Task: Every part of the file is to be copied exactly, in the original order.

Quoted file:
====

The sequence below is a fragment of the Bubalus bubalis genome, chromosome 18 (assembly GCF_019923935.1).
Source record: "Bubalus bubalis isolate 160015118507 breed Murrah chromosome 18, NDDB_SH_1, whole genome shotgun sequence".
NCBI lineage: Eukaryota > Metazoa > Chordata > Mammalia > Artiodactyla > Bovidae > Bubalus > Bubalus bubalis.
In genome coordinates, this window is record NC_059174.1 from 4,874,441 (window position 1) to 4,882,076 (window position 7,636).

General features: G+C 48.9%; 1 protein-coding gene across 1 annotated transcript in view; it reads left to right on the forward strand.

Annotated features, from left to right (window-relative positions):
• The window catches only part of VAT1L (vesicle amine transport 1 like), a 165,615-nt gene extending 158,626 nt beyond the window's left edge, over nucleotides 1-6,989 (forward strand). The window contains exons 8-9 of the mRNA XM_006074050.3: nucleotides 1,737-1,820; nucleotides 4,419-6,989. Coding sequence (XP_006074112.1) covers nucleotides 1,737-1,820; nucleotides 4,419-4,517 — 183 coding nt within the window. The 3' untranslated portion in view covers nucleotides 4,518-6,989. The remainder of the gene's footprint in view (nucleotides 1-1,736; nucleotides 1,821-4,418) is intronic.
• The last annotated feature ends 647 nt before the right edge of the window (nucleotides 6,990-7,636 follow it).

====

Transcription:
The sequence below is a fragment of the Bubalus bubalis genome, chromosome 18 (assembly GCF_019923935.1).
Source record: "Bubalus bubalis isolate 160015118507 breed Murrah chromosome 18, NDDB_SH_1, whole genome shotgun sequence".
NCBI lineage: Eukaryota > Metazoa > Chordata > Mammalia > Artiodactyla > Bovidae > Bubalus > Bubalus bubalis.
In genome coordinates, this window is record NC_059174.1 from 4,874,441 (window position 1) to 4,882,076 (window position 7,636).

General features: G+C 48.9%; 1 protein-coding gene across 1 annotated transcript in view; it reads left to right on the forward strand.

Annotated features, from left to right (window-relative positions):
• The window catches only part of VAT1L (vesicle amine transport 1 like), a 165,615-nt gene extending 158,626 nt beyond the window's left edge, over nucleotides 1-6,989 (forward strand). The window contains exons 8-9 of the mRNA XM_006074050.3: nucleotides 1,737-1,820; nucleotides 4,419-6,989. Coding sequence (XP_006074112.1) covers nucleotides 1,737-1,820; nucleotides 4,419-4,517 — 183 coding nt within the window. The 3' untranslated portion in view covers nucleotides 4,518-6,989. The remainder of the gene's footprint in view (nucleotides 1-1,736; nucleotides 1,821-4,418) is intronic.
• The last annotated feature ends 647 nt before the right edge of the window (nucleotides 6,990-7,636 follow it).